The Public Accountability of Privatized Activation - The Case of Israel

Avishai Benish*

*Corresponding author for this work

Research output: Chapter in Book/Report/Conference proceedingChapterpeer-review


The study explores the accountability implications of the increasingly privatized and marketized models of welfare governance. Privatization of public services radically destabilizes our concepts of accountability. While on the one hand, accountability deficits are created as traditional public accountability systems become less relevant; on the other hand, new market and results-based forms of accountability emerge. In order to examine how accountability is safeguarded under privatized activation, the study provides an in-depth look at private contractors' accountability in the case of activation in Israel. It finds that results-based accountability mechanisms were perceived as insufficient to legitimize contractors' discretion; and sometimes they even intensified accountability concerns. In practice, significant traditional public accountability requirements were extended to the private contractors, creating a hybrid public-private model of accountability. The article discusses the contradictory dynamics leading to the development of this hybrid accountability model and the tensions and instabilities it produces. It closes by stressing the need for more research into activation accountability regimes and their complexity.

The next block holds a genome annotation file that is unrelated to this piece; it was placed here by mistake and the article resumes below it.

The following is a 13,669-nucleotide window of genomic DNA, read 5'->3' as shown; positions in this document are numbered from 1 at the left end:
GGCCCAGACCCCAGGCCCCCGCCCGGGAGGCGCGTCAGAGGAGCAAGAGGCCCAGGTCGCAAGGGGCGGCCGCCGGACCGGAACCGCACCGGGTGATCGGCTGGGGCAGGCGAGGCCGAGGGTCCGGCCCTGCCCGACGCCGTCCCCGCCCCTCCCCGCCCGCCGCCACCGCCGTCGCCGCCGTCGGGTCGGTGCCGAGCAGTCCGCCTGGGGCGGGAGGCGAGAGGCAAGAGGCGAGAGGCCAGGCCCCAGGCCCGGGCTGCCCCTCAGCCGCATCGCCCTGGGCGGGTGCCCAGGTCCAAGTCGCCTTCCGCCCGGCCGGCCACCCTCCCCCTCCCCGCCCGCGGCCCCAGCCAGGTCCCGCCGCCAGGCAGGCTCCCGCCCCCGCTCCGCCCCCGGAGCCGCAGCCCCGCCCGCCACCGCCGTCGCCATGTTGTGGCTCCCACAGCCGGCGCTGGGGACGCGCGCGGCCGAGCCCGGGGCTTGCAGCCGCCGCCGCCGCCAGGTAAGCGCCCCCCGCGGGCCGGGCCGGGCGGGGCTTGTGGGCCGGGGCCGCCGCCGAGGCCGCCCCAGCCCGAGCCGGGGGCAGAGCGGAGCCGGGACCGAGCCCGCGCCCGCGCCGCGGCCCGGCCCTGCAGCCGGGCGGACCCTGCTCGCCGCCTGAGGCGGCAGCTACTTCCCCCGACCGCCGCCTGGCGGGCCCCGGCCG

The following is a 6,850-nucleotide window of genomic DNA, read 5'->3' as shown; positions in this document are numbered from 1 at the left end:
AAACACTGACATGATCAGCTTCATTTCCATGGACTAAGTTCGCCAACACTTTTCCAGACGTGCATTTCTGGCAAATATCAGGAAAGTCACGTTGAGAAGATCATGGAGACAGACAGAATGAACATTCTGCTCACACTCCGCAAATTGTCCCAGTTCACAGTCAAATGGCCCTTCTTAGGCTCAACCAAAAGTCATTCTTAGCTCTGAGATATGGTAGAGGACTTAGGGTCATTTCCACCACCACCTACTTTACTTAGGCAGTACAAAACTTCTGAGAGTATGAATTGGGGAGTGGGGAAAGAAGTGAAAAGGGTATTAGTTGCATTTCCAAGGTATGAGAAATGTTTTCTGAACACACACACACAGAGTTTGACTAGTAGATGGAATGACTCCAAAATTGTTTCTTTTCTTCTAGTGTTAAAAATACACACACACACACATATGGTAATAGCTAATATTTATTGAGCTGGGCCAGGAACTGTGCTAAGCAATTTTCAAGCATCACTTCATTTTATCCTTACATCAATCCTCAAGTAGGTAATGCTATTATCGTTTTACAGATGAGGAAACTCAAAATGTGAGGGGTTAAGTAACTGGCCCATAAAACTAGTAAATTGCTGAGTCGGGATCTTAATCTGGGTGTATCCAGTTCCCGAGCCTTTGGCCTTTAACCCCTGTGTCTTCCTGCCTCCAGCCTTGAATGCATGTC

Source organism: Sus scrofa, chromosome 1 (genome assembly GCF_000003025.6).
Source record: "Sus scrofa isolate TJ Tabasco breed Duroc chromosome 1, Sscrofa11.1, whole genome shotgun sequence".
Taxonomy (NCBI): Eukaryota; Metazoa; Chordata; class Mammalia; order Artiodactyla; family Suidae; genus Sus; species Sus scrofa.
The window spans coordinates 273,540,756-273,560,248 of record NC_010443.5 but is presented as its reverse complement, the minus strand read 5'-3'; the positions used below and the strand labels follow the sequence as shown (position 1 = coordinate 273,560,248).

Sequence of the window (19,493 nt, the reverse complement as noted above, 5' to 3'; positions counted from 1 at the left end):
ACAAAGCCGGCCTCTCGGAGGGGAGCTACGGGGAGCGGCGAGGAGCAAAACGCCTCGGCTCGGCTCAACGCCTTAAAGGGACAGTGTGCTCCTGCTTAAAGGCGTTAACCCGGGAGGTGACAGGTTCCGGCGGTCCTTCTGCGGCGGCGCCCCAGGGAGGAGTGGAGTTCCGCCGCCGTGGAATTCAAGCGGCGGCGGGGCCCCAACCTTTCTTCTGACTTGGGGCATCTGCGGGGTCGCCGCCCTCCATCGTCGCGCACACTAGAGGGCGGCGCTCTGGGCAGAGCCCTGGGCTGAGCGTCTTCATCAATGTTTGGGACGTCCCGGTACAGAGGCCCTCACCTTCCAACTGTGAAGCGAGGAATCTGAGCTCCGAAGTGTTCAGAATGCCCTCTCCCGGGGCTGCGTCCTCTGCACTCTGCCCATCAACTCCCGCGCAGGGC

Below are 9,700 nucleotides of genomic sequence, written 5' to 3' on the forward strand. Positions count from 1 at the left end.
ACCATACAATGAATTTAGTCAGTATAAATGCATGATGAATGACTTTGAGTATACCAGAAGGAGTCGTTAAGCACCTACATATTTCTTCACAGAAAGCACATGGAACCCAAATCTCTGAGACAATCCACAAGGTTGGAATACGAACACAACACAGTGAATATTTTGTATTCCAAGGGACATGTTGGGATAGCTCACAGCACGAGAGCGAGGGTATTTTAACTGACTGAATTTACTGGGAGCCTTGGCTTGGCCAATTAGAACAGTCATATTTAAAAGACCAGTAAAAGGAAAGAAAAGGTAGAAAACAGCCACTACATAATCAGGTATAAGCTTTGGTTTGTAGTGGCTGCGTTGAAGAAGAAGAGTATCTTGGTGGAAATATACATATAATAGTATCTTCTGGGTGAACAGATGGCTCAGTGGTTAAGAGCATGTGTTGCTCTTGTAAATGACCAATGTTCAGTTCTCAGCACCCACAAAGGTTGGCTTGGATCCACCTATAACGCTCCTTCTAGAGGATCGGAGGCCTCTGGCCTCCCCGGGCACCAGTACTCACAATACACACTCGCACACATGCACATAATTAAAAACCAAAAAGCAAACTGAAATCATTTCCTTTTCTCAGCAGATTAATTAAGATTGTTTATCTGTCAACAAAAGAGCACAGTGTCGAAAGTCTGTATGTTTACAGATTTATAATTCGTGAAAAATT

Original languageAmerican English
Title of host publicationContracting-Out Welfare Services
Subtitle of host publicationComparing National Policy Designs for Unemployment Assistance
Number of pages16
ISBN (Electronic)9781119016458
ISBN (Print)9781119016496
StatePublished - 13 Mar 2015

Bibliographical note

Publisher Copyright:
© 2015 John Wiley & Sons, Ltd. All rights reserved.


  • Accountability
  • Activation
  • Contracting-out
  • Public service values
  • Regulation
  • Social services


Dive into the research topics of 'The Public Accountability of Privatized Activation - The Case of Israel'. Together they form a unique fingerprint.

Cite this